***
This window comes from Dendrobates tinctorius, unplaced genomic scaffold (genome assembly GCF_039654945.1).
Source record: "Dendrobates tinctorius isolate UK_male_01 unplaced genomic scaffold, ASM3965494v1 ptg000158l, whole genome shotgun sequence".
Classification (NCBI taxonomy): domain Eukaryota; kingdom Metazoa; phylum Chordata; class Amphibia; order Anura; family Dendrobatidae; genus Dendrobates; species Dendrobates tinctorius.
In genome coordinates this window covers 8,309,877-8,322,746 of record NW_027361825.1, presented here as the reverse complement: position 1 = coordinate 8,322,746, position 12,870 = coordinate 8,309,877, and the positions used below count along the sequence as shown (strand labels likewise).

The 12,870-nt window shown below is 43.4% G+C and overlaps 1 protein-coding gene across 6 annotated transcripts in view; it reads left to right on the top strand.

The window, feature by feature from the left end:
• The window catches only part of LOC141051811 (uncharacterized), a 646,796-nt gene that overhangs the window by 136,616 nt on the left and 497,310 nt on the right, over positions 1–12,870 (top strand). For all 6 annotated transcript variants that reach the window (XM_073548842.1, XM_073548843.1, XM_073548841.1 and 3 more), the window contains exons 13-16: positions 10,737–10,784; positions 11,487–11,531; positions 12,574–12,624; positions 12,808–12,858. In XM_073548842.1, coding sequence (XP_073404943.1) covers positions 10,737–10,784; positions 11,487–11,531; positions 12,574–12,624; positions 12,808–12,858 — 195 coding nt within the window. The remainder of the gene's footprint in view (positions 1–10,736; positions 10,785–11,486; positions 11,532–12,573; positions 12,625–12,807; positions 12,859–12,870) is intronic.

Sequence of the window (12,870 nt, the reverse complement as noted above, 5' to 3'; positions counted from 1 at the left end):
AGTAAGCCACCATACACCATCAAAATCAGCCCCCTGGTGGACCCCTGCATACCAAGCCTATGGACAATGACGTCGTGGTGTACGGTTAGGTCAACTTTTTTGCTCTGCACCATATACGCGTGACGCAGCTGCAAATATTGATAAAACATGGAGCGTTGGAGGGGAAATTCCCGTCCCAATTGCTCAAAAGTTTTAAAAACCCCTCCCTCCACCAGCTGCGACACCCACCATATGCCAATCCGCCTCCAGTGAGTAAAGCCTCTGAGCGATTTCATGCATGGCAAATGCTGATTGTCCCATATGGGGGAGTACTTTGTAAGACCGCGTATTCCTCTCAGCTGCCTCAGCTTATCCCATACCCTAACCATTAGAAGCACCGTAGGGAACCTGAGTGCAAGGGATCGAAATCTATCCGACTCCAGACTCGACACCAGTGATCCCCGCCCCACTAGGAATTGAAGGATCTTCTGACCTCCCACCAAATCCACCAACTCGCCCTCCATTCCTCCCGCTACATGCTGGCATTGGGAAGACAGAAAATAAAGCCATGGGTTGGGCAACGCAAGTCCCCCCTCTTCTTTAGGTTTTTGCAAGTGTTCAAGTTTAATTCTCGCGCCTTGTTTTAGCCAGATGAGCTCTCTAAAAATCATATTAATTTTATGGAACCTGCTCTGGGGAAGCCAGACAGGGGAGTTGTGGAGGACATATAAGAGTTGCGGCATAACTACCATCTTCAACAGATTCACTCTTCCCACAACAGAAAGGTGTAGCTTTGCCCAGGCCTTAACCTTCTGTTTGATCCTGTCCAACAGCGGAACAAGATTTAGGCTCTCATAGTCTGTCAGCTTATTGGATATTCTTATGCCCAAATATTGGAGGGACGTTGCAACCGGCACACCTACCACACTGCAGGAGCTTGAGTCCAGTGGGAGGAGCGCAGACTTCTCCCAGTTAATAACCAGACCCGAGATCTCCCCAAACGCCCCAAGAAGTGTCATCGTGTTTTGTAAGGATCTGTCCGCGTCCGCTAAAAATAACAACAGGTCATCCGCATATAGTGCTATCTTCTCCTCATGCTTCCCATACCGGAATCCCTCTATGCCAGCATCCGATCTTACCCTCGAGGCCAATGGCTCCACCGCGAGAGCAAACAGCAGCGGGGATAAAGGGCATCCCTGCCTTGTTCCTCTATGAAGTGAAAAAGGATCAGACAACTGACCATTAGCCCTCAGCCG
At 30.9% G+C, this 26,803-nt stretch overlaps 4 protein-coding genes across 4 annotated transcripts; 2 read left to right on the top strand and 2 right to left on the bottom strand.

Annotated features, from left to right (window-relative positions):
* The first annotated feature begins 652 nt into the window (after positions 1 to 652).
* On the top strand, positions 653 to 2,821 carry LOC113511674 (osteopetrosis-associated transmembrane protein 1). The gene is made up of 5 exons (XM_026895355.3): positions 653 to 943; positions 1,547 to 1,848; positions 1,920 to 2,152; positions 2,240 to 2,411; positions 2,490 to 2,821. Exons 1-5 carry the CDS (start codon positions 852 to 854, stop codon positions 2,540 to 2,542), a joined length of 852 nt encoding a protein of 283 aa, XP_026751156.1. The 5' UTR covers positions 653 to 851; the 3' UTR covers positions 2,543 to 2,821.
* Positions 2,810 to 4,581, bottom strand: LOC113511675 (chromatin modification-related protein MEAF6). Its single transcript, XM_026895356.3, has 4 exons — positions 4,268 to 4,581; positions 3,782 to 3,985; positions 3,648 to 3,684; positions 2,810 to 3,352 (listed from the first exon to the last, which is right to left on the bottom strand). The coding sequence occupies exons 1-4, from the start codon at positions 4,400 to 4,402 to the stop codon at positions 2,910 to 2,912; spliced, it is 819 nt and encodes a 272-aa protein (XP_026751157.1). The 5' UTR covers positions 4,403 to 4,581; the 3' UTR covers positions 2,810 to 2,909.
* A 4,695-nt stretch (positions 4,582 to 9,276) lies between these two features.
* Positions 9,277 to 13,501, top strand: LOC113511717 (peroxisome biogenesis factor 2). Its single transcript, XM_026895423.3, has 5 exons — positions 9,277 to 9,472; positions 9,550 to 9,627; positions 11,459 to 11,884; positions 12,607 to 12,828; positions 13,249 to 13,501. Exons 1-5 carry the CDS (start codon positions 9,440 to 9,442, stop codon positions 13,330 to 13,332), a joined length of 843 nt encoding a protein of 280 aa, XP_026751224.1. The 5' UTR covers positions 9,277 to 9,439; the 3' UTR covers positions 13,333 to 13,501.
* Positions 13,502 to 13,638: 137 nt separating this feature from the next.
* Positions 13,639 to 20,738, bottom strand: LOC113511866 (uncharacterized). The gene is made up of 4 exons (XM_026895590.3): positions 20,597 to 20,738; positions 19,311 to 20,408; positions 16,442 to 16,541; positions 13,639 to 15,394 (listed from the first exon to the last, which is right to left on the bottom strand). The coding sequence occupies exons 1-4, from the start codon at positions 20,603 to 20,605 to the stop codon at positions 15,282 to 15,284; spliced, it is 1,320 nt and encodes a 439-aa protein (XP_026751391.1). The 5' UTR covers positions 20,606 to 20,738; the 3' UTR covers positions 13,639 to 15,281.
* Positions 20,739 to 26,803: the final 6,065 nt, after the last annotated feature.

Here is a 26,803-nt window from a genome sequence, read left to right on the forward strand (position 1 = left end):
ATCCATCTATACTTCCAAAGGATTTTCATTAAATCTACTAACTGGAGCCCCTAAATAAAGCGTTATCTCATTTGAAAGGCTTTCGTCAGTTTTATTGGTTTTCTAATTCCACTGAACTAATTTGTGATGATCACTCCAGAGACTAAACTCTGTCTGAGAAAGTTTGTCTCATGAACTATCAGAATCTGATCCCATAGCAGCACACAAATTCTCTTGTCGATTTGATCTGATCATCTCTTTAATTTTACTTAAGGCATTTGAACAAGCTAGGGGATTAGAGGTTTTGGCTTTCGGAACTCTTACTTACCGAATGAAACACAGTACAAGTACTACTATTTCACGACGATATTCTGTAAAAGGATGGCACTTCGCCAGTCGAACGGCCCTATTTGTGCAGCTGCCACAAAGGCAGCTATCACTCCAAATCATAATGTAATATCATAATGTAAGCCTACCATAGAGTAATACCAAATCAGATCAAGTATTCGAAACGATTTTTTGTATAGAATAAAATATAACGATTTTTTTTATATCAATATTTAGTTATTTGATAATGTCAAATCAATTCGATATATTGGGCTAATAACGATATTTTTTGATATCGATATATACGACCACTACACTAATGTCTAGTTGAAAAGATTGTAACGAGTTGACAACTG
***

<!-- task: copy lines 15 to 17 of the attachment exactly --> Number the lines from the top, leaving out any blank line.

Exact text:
* A 4,695-nt stretch (positions 4,582 to 9,276) lies between these two features.
* Positions 9,277 to 13,501, top strand: LOC113511717 (peroxisome biogenesis factor 2). Its single transcript, XM_026895423.3, has 5 exons — positions 9,277 to 9,472; positions 9,550 to 9,627; positions 11,459 to 11,884; positions 12,607 to 12,828; positions 13,249 to 13,501. Exons 1-5 carry the CDS (start codon positions 9,440 to 9,442, stop codon positions 13,330 to 13,332), a joined length of 843 nt encoding a protein of 280 aa, XP_026751224.1. The 5' UTR covers positions 9,277 to 9,439; the 3' UTR covers positions 13,333 to 13,501.
* Positions 13,502 to 13,638: 137 nt separating this feature from the next.